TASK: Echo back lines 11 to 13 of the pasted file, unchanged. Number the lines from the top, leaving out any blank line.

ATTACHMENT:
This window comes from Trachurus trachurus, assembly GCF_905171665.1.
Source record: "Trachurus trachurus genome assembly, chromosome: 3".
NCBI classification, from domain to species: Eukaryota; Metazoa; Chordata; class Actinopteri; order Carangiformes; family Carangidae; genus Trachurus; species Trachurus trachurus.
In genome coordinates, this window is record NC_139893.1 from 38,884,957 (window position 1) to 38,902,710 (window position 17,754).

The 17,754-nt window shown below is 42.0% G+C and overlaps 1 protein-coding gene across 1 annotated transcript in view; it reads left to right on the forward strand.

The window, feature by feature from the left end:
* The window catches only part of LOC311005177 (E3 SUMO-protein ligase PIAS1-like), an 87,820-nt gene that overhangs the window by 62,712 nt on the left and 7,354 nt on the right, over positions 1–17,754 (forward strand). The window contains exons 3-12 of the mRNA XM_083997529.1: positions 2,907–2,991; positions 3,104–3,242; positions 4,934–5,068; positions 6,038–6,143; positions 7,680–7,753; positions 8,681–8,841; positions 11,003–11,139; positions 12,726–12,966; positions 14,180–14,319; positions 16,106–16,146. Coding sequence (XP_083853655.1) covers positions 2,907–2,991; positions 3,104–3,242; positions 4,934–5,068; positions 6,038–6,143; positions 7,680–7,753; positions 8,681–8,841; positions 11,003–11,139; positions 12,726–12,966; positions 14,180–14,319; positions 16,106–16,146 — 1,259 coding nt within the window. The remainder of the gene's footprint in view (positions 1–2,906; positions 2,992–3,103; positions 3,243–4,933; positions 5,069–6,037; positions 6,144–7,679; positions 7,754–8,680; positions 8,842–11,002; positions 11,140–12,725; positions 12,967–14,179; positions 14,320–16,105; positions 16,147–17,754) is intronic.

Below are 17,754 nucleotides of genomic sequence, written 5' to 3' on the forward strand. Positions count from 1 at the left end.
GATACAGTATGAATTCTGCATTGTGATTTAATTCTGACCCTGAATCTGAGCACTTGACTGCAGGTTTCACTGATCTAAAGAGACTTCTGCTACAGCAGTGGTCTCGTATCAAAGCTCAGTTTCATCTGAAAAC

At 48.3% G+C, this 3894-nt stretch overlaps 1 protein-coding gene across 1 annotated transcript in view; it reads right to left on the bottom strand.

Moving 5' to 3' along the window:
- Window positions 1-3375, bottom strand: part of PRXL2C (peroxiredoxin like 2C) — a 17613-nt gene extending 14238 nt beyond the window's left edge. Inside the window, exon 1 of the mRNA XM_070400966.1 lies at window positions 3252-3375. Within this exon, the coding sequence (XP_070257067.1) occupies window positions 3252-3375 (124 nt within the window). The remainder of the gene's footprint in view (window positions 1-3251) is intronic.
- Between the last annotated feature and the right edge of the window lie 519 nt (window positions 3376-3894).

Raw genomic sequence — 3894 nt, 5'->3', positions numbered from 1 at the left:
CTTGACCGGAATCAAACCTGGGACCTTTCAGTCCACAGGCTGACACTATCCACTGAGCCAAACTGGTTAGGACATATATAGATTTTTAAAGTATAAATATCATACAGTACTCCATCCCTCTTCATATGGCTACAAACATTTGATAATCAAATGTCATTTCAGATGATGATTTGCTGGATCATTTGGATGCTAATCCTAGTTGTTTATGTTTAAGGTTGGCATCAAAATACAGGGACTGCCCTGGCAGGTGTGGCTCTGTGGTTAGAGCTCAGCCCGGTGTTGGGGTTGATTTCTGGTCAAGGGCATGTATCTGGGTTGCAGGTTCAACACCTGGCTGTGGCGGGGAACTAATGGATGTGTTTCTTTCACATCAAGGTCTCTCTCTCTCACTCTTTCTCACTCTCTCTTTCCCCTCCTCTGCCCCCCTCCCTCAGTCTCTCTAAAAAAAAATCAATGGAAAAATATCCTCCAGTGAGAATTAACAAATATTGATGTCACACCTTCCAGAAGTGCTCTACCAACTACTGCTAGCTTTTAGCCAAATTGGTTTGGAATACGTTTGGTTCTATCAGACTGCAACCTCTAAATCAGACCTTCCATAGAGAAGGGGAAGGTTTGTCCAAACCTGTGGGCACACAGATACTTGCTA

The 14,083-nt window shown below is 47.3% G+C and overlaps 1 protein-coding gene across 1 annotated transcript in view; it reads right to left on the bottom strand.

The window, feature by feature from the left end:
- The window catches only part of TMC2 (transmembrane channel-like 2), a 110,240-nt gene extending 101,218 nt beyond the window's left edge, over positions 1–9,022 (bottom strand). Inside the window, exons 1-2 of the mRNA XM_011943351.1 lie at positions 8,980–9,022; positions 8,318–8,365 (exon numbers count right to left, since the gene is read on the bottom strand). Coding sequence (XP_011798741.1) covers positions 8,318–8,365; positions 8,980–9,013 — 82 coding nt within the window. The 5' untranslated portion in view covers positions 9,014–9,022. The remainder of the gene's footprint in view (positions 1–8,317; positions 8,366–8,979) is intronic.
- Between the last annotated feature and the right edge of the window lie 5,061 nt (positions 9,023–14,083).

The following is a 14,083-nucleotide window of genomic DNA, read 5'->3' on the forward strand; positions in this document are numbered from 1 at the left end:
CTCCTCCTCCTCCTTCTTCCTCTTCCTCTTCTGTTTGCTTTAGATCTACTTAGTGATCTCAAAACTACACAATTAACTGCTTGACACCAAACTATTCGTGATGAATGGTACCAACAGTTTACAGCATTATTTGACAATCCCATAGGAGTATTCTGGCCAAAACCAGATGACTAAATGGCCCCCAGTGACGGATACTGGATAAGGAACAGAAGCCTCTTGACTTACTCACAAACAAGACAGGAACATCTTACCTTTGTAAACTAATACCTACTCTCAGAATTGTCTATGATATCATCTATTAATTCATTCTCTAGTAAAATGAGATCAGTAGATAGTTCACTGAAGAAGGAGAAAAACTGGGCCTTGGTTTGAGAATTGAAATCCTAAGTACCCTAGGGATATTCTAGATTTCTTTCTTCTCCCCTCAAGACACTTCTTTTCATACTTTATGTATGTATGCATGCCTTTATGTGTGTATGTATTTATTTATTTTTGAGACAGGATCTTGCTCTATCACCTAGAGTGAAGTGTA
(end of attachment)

Moving 5' to 3' along the window:
- Window positions 1-3375, bottom strand: part of PRXL2C (peroxiredoxin like 2C) — a 17613-nt gene extending 14238 nt beyond the window's left edge. Inside the window, exon 1 of the mRNA XM_070400966.1 lies at window positions 3252-3375. Within this exon, the coding sequence (XP_070257067.1) occupies window positions 3252-3375 (124 nt within the window). The remainder of the gene's footprint in view (window positions 1-3251) is intronic.
- Between the last annotated feature and the right edge of the window lie 519 nt (window positions 3376-3894).